The local action, small as they sometimes were, were part of a bigger whole. There was continuous communication between the coordination group and the local contacts. The Italian Greenpeace contacts knew how things went with the CND groups in the UK or local MOC groups in Spain, and the other way round. This common framework was stressed by a final action in which we send a bailiff to NATO's Secretary General with a citizen's summon to remind him of his obligations under international law. The press work done about this refered to the complaints filed all over Europe.

It's very difficult to assess the impact of actions like these. Most actions were done by small groups and drew limited press coverage. They did not trigger an immediate political response, and we expect no legal consequence will ensue. But seen against the modest, and realistic, expectations we had ourselves, we were happy with the results. Legal complaints were filed in over 50 cities, in Germany, UK, Italy, the Netherlands, Portugal and Spain. These are all countries where campaigns for nuclear disarmement already existed. But the action was an opportunity for these groups to enscribe themselves in an international context. Off course, the same goes for Bombspotting. We clearly showed made our own public, media and politicians, that the internationalisation of our campaign had taken a start. From this point of view the action was also an excellent opportunity to gain visibility, and, the other way round, to discover what is moving in different countries, where can we find possible partners for future steps.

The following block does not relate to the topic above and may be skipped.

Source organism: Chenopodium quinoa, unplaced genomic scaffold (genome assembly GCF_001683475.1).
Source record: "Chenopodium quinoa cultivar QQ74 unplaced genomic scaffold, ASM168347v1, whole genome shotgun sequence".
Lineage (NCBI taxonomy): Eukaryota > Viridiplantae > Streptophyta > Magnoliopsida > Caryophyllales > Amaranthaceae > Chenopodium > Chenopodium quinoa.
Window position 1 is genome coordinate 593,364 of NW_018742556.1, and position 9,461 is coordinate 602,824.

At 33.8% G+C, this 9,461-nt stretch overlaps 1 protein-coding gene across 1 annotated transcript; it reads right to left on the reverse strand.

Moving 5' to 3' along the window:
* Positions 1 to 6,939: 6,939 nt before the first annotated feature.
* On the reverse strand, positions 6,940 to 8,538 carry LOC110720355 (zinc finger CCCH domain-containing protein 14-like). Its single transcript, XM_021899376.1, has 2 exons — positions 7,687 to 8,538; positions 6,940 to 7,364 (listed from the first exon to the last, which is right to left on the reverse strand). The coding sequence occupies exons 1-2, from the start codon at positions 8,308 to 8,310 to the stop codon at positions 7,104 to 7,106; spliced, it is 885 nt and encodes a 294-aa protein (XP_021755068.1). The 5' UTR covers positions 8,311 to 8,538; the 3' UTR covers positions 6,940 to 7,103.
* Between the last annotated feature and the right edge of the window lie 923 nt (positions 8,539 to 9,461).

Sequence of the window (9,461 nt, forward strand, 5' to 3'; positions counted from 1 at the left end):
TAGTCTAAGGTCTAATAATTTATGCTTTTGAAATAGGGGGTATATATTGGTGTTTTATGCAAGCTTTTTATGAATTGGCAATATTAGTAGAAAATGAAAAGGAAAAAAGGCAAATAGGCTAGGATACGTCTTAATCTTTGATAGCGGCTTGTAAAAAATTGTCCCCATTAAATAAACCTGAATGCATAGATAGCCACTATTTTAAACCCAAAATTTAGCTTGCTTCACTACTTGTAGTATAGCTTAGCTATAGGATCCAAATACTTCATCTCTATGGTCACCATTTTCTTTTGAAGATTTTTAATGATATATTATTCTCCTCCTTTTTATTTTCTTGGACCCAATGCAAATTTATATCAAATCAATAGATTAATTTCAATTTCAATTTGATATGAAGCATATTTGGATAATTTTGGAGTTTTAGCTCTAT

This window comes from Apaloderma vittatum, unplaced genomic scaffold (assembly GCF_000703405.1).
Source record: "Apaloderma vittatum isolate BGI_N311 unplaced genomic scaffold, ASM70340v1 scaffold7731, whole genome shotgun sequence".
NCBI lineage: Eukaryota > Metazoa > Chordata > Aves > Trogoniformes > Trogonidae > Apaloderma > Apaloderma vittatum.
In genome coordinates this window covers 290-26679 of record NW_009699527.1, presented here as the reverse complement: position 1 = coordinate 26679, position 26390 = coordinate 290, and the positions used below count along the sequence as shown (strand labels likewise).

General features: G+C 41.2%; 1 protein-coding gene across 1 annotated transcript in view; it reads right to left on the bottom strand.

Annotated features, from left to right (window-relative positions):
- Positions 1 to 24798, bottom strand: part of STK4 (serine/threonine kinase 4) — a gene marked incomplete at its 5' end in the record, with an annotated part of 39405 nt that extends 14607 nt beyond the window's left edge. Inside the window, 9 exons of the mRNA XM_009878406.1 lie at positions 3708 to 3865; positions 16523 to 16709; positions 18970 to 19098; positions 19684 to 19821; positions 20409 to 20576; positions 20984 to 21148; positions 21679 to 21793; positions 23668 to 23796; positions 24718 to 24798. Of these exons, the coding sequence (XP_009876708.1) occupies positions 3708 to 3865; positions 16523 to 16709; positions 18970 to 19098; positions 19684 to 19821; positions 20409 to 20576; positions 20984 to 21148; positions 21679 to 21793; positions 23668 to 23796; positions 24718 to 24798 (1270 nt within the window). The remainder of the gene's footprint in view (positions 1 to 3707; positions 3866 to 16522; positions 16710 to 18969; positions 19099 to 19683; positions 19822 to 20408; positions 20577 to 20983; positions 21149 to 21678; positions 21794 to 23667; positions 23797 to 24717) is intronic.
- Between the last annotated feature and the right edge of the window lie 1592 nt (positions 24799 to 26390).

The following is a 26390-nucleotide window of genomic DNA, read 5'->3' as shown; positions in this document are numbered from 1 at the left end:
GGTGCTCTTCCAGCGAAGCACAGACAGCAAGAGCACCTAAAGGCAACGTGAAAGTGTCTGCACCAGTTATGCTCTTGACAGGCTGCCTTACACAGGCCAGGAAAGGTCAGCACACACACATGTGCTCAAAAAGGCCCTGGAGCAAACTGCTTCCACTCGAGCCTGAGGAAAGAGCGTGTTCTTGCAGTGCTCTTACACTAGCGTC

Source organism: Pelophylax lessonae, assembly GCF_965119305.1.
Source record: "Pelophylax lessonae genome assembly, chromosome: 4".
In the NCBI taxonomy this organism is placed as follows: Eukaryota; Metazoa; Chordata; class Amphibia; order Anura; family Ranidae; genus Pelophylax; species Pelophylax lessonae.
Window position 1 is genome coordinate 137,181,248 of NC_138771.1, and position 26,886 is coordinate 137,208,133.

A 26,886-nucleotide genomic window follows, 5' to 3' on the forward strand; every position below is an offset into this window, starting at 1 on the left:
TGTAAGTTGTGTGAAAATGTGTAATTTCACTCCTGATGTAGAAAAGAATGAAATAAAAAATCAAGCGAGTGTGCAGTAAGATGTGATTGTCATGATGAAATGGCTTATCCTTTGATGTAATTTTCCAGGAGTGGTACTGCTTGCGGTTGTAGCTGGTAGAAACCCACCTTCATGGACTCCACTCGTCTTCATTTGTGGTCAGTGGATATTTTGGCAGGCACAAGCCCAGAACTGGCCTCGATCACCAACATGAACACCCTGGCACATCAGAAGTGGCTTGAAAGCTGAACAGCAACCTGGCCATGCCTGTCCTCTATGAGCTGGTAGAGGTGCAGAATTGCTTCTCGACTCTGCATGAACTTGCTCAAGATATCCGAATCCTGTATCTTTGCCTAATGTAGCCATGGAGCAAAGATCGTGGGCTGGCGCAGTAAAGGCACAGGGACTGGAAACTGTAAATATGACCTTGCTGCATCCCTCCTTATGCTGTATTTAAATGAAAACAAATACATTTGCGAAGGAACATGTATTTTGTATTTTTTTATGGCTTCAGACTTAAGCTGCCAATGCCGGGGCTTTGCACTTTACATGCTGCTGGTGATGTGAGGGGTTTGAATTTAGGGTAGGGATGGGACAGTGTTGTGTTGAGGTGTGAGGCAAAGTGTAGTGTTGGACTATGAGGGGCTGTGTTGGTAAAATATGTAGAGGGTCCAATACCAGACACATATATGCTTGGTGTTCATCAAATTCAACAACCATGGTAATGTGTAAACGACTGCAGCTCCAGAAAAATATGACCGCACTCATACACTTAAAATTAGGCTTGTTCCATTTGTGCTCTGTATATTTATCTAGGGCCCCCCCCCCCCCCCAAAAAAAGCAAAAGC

Planning ahead

At the time I'm writing this, looking back on the first steps in the internationalisation of our campaign, we are in a process of rethinking and planning the next steps. This is not an easy task, but I think you can not underestimate the importance of it. What do we expect from this internationalisation? What do we expect from it, and in what span of time? Can we estimate the time and energy that is needed to accomplish these goals? Do we have this energy? How will the international work fit in with our local visiblity and regional groups? It will take us several discussions in the weeks ahead to assess these and other questions, to translate the answers into concrete steps in our campaigning. Things take time, and pushing doesn't always help.

To be continued...